We continued driving along, occasionally seeing eyes flash by us in the surrounding darkness. Our guide spied a canine form sitting in the opening up ahead. It was an Indian Wolf !!! Disturbed by the lights the wolf climbed up small hill up ahead. Shining the torch around on the other side we saw several pairs of eyes shimmering like diamonds in the dark. It was a pack of wolves. The animals were sitting on the other side, calmly assessing us in the darkness.
After that eerie encounter with wolves, we decided to limit our time in the forest and left after a quick recce near the small lake in the forest. Two safari’s in and we’d see two different types of predators but still no tiger.
The next day with eager anticipation we were up by the park gate by 5:45 am. Soon we began our expedition into the jungle. Vinod suggested that we try and spend maximum time looking for the tiger today as the morning time was often favorable for sightings. Running along our route, we stopped to look at the trail and there was fresh pug mark on the ground.
Elated, we renewed our pursuit of the tiger visiting the likely spots along the way. Crossing the rather flat grasslands, we began climbing a small hill when we spotted a fresh kill right by the road.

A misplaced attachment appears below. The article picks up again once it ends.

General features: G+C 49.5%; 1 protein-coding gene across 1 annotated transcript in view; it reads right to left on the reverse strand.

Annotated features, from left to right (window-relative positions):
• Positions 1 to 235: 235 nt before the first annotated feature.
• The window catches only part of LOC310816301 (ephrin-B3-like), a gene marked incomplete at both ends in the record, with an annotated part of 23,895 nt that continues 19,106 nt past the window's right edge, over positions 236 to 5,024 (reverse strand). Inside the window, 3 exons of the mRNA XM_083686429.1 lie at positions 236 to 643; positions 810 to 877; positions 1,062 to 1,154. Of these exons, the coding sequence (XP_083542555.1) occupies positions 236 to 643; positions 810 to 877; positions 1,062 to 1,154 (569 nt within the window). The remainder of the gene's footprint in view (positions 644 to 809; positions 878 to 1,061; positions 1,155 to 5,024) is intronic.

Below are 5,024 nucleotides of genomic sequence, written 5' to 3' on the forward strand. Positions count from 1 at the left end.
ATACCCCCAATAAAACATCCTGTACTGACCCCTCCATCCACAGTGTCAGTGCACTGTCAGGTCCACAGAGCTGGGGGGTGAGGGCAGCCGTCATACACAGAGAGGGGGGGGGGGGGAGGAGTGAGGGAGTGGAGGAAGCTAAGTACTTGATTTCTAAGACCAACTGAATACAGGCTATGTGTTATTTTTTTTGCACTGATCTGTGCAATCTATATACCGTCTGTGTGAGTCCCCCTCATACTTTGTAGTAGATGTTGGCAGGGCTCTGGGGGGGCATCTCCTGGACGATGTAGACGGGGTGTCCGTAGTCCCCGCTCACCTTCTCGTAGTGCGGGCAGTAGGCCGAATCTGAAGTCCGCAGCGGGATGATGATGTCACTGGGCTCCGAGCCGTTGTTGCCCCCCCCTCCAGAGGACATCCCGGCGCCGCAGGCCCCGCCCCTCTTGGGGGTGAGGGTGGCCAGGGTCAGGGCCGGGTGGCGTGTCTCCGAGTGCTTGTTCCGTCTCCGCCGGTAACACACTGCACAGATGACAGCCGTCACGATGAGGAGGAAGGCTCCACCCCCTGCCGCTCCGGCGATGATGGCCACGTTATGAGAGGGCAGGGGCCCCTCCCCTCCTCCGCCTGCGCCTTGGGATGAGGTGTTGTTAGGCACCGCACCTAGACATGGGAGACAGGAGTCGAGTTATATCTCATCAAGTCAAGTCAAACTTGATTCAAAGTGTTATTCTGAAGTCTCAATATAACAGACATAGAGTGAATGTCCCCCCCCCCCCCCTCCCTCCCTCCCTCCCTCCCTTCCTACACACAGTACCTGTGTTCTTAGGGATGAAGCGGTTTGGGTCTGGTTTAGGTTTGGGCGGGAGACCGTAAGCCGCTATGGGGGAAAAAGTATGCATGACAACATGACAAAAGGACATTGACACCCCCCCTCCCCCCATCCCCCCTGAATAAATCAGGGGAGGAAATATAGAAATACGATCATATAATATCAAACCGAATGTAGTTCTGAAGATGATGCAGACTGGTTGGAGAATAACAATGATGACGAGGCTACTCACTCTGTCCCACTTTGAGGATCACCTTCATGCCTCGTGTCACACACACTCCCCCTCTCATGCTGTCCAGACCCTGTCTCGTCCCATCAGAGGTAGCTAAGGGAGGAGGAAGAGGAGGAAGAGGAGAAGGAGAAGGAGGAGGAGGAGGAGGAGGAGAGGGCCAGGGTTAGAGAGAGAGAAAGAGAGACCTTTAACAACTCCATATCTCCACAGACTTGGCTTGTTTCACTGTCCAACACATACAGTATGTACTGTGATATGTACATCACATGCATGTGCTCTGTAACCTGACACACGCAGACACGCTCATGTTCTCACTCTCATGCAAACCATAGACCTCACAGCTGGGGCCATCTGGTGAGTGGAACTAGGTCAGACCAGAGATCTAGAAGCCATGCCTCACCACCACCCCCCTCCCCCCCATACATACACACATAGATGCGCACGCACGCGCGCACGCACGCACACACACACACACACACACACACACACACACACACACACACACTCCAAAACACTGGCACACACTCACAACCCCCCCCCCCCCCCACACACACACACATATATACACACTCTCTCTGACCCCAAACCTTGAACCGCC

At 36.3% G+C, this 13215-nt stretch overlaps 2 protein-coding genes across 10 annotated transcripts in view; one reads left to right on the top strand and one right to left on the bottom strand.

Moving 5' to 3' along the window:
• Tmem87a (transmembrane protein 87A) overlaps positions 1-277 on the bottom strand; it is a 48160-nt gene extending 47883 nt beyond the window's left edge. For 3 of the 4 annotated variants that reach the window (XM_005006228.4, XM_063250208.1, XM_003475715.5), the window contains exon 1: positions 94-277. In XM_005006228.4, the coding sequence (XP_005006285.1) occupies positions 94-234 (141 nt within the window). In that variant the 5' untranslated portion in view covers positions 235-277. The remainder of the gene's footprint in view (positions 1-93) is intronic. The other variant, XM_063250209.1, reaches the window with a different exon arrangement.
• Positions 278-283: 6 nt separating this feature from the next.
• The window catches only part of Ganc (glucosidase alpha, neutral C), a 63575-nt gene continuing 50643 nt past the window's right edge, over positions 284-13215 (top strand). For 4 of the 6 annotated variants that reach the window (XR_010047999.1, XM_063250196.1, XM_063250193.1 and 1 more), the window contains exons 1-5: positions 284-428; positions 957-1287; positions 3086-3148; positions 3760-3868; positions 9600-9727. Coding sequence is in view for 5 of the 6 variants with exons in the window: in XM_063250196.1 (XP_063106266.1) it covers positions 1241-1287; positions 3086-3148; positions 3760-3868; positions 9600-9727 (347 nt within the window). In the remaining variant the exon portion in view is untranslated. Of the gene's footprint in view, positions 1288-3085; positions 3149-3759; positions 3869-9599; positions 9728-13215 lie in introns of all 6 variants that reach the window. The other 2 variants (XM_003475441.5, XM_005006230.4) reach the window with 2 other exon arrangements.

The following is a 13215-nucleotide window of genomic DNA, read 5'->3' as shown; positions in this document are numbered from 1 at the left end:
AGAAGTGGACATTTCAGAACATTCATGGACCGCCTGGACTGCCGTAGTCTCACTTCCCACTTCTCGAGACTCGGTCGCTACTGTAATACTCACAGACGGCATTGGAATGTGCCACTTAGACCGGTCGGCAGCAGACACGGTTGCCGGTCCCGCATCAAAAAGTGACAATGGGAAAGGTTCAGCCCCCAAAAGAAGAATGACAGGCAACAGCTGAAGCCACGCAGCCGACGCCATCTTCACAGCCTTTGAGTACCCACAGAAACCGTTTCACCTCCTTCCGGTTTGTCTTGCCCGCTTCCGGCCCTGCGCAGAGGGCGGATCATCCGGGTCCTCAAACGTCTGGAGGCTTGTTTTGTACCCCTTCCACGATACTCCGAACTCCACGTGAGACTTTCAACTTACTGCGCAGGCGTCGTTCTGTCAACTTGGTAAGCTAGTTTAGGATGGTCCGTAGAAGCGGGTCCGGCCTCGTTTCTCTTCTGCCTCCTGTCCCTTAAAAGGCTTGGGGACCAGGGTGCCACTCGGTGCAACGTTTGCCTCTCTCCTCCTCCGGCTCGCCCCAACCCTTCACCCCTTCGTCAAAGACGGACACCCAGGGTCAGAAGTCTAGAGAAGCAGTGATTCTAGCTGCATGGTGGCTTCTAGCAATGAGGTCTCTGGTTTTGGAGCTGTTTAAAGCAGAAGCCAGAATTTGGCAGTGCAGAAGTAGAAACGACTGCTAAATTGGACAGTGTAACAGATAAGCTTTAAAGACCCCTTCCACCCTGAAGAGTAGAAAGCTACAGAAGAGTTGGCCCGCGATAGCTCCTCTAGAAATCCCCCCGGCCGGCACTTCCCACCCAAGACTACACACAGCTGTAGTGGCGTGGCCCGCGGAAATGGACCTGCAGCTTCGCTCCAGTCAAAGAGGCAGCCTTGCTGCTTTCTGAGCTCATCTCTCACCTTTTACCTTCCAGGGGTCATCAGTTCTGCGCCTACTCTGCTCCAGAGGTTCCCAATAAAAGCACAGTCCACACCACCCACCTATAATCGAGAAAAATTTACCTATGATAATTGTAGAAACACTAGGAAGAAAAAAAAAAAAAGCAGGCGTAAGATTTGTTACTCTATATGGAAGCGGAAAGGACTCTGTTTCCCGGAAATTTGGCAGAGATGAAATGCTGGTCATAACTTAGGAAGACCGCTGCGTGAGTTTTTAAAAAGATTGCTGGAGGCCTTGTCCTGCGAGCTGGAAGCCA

The tiger had probably killed this spotted deer and begun eating it when it was disturbed, maybe by a forest patrol, our guide explained. We spent some time waiting at this spot, hoping for the tiger to show up. But it was in vain.
Dejected we proceeded to try and see the other spots where a tiger might present itself. But our perseverance yielded no results. Returning back we saw several more jeeps had “discovered” the kill. And so had numerous crows, vultures and jackals.
By now it was evident that the tiger would not be returning to this kill. After shooting pictures of some of the other animals that the kill had attracted, we decided to head back to gate. On the way back though we did spot this brilliant parakeet in it’s nest.
By evening, we had pretty much given up on ever being able to see a tiger in Pench. We just decided to instead try and spot the other animals and creatures in the forest. Vinod managed to spot a pair of Scops Owls in their daytime roost.